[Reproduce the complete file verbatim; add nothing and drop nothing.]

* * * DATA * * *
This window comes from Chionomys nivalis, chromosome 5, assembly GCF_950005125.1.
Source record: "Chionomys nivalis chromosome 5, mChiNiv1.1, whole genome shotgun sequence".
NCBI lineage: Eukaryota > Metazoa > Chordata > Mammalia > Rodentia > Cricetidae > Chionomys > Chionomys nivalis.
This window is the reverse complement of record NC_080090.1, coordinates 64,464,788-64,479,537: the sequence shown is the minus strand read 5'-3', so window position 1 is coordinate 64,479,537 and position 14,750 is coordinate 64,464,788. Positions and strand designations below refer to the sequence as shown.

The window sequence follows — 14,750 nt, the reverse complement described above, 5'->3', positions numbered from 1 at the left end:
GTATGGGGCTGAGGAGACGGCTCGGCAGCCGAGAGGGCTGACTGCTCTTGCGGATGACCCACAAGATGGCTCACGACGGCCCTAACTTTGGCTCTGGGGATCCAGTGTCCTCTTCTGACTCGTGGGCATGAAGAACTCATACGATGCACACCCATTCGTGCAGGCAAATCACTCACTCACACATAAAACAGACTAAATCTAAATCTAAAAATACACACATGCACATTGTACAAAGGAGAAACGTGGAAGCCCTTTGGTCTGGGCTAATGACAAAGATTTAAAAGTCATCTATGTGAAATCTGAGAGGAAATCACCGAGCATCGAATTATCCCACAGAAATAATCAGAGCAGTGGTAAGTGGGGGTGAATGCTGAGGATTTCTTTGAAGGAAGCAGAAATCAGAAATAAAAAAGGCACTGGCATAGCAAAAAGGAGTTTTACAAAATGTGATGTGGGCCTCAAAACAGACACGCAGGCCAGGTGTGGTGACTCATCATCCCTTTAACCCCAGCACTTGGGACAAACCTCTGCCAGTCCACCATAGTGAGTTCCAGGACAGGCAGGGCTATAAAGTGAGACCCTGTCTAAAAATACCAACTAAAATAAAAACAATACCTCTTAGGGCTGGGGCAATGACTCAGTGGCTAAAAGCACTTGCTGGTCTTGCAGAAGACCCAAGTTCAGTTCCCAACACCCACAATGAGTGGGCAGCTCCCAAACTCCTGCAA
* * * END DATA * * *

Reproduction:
This window comes from Chionomys nivalis, chromosome 5, assembly GCF_950005125.1.
Source record: "Chionomys nivalis chromosome 5, mChiNiv1.1, whole genome shotgun sequence".
NCBI lineage: Eukaryota > Metazoa > Chordata > Mammalia > Rodentia > Cricetidae > Chionomys > Chionomys nivalis.
This window is the reverse complement of record NC_080090.1, coordinates 64,464,788-64,479,537: the sequence shown is the minus strand read 5'-3', so window position 1 is coordinate 64,479,537 and position 14,750 is coordinate 64,464,788. Positions and strand designations below refer to the sequence as shown.

The window sequence follows — 14,750 nt, the reverse complement described above, 5'->3', positions numbered from 1 at the left end:
GTATGGGGCTGAGGAGACGGCTCGGCAGCCGAGAGGGCTGACTGCTCTTGCGGATGACCCACAAGATGGCTCACGACGGCCCTAACTTTGGCTCTGGGGATCCAGTGTCCTCTTCTGACTCGTGGGCATGAAGAACTCATACGATGCACACCCATTCGTGCAGGCAAATCACTCACTCACACATAAAACAGACTAAATCTAAATCTAAAAATACACACATGCACATTGTACAAAGGAGAAACGTGGAAGCCCTTTGGTCTGGGCTAATGACAAAGATTTAAAAGTCATCTATGTGAAATCTGAGAGGAAATCACCGAGCATCGAATTATCCCACAGAAATAATCAGAGCAGTGGTAAGTGGGGGTGAATGCTGAGGATTTCTTTGAAGGAAGCAGAAATCAGAAATAAAAAAGGCACTGGCATAGCAAAAAGGAGTTTTACAAAATGTGATGTGGGCCTCAAAACAGACACGCAGGCCAGGTGTGGTGACTCATCATCCCTTTAACCCCAGCACTTGGGACAAACCTCTGCCAGTCCACCATAGTGAGTTCCAGGACAGGCAGGGCTATAAAGTGAGACCCTGTCTAAAAATACCAACTAAAATAAAAACAATACCTCTTAGGGCTGGGGCAATGACTCAGTGGCTAAAAGCACTTGCTGGTCTTGCAGAAGACCCAAGTTCAGTTCCCAACACCCACAATGAGTGGGCAGCTCCCAAACTCCTGCAA